Jacob ÖbergTitle: Senior Lecturer School/office: School of Law, Psychology and Social Work
Phone: +46 19 303040
About Jacob Öberg
Background and experiences
I have a PhD in European Law from the European University Institute in Florence (2014) and have since then been active as a senior lecturer in criminal law at Örebro University and as a postdoctoral fellow in law at Lund University. In addition, in December 2016, I was conferred with the title associate professor of law (Docent) at Örebro University. I have a law degree from Stockholm University (2007) and several years of experience as an associate at the law firm Delphi in Stockholm.
My research touches on a large number of topics such as constitutional EU law, EU criminal law and general issues of criminal sanctions and criminalization. I am a prominent authority in these fields and have published 18 peer-reviewed articles in internationally leading journals such as European Law Review, European Constitutional Law Review, Yearbook of European Law, Journal of Corporate Law Studies and Maastricht Journal of European and Comparative Law. In addition to a monograph with Hart Publishing, I have published a co-edited anthology at Brill, a scientific report at SIEPS and five book chapters in anthologies published at Cambridge University Press, Brill and Thomson Reuters. In addition, I have had assignments as a guest editor at various journals and have repeatedly been hired as a peer reviewer for leading journals and publishers such as the Journal of Common Market Studies, European Law Journal, European Journal of Risk Regulation, Journal of Contemporary European Studies and Oxford University Press.
I have been regularly invited to present my research at international conferences (UACES, Virtue, European Society of Criminology) and to give guest lectures at other universities. I was recently the sole guest editor of a special thematic issue ‘EU Agencies in Transnational Criminal Enforcement: From a Coordinated Approach to an Integrated EU Criminal Justice’ published in the Maastricht Journal of European and Comparative Law. I am a member of the steering group for the Swedish Network for European Law Research (SNEF) as a representative of Örebro University and one of the editors of the European Law Journal, which is the internationally leading journal for contextual EU law research. My work has been cited by the European Parliament and I have been involved as an expert on EU legislation in major consulting projects with the European Commission and other consulting companies on the implementation of EU legislation in Sweden. I have recently been called upon to make expert statements to the European Parliament's LIBE and FEMM committees on whether gender - based violence should be criminalised at EU level. This led to further interviews with SVT, Swedish Radio P4, Göteborgsposten, ETC and Landets Fria Tidning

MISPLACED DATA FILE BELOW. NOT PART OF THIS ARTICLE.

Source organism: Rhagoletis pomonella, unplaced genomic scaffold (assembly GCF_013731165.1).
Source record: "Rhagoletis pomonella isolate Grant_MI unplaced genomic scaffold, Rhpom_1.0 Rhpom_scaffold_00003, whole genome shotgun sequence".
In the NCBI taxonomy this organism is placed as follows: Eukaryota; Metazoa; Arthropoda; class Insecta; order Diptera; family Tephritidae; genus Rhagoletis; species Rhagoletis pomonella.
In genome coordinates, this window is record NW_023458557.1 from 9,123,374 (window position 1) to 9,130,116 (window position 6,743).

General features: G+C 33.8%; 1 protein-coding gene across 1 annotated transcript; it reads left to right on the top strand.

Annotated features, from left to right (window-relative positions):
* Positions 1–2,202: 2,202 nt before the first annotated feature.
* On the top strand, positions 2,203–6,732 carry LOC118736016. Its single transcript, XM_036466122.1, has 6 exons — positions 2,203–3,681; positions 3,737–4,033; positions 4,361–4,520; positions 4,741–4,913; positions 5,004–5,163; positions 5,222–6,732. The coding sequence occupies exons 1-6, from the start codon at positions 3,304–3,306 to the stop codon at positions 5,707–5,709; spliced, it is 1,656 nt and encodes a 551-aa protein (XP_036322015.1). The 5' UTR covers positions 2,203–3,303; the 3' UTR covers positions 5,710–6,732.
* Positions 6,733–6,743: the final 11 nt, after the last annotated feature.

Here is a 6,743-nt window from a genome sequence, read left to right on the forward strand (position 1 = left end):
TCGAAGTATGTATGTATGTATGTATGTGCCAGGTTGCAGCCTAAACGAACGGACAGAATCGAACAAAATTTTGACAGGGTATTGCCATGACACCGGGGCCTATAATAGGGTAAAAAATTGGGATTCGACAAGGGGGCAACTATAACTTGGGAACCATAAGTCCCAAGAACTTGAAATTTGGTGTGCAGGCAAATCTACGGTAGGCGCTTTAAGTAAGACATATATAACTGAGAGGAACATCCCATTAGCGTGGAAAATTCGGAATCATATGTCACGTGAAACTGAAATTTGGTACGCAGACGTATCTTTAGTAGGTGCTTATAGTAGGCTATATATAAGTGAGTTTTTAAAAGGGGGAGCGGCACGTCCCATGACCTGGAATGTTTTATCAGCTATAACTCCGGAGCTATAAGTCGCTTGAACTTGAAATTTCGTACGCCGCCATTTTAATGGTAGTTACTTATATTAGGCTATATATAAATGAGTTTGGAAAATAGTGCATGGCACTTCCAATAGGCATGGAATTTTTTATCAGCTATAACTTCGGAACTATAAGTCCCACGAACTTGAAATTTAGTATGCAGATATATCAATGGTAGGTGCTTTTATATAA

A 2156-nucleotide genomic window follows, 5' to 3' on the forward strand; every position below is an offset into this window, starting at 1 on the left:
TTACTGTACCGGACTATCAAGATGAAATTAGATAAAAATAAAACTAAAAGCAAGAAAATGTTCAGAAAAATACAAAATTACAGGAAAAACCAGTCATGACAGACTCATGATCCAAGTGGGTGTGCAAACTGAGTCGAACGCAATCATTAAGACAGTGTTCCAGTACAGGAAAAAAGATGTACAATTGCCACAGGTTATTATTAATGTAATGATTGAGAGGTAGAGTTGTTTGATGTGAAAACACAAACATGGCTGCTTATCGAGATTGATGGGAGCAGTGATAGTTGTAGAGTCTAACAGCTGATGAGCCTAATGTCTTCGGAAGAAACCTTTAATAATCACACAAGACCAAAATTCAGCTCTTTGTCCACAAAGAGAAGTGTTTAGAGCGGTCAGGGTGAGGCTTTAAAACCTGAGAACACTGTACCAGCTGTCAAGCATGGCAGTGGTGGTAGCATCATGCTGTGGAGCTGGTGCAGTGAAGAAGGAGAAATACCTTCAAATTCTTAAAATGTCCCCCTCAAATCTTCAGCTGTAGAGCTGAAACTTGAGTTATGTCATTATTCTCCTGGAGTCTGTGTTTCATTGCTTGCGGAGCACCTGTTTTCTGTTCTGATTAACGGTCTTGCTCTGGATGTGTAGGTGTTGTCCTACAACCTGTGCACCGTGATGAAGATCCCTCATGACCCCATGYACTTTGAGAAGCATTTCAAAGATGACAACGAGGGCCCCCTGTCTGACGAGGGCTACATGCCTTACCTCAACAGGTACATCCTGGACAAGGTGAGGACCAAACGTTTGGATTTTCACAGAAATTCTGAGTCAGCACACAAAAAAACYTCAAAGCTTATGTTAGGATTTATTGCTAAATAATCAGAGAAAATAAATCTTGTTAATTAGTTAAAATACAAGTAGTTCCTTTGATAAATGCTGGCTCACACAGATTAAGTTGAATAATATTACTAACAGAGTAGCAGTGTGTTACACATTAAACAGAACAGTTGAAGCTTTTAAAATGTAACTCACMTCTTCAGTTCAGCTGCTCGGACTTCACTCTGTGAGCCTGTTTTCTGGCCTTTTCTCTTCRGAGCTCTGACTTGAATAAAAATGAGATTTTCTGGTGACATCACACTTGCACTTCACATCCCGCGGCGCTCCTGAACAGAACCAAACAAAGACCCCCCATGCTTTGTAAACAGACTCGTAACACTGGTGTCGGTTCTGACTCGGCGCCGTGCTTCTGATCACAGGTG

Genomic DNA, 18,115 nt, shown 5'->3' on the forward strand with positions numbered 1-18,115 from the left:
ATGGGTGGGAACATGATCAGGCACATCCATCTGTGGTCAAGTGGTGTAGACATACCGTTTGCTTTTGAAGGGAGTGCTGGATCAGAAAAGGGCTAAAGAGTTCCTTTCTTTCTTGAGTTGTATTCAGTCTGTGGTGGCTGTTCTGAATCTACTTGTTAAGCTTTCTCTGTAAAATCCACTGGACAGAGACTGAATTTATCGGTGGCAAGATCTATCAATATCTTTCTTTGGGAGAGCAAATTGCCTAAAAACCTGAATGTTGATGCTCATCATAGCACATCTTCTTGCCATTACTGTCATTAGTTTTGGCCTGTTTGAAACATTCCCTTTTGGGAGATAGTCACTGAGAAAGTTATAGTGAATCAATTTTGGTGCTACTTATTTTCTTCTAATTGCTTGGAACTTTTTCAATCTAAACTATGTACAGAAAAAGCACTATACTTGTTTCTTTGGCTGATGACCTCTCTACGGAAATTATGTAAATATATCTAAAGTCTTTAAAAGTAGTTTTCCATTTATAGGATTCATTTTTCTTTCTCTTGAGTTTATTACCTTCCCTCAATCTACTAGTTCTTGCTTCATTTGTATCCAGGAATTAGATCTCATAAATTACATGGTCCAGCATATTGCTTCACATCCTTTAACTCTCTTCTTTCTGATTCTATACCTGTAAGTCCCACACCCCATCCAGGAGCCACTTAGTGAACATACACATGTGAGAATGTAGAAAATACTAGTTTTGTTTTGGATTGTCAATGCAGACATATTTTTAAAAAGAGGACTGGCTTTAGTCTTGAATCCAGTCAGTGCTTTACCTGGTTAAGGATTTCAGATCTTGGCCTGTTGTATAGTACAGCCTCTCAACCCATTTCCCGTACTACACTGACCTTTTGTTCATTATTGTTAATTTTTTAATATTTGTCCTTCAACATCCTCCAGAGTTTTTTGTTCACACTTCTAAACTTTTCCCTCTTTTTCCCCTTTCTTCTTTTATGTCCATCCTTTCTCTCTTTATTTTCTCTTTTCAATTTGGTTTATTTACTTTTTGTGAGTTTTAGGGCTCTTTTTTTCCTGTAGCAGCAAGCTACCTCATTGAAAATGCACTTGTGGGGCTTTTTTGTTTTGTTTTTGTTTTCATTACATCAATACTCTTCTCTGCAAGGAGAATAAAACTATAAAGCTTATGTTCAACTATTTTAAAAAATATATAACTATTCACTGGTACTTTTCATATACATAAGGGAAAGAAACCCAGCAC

In the field of EU law research, I have currently three main lines of research; (1) multidisciplinary and contextual perspectives on EU law, (2) the federal dimension of EU law, and (3) the Union's criminal policy and its development under the Lisbon Treaty. My recent research is particularly interested in the development of EU law in its political, cultural and economic context, as well as the role of law as a factor in European integration. In a recently published article 'Exit, Voice and Consensus - A Legal and Political Analysis of the Emergency Brake in EU Criminal Policy' in European Law Review (2021), I analyze decision-making in the field of Union criminal law and the interplay between law and policy in order to better evaluate the nature of EU integration in the field of criminal justice. My research in constitutional EU law has opened up a new field of research, 'contextual legal integration theory', whereby the methodological starting point is to link rigorous legal analysis with sociological, philosophical, political science and legal economic theory formation. Based on this research, I am currently carrying out the project 'Normative foundations for integrated EU criminal law - powers, restrictions and justifications'. Based on democratic theories of representation, theories of federalism and economic theories of market failures, I strive to develop the first integrated normative framework for evaluating the Union's criminal law measures. In a first article within framework of the project published in the European Constitutional Law Review (2020) ‘Trust in the Law? Mutual Recognition as a Justification to Domestic Criminal Procedure ’, I have analyzed the normative basis for harmonising national criminal procedure law.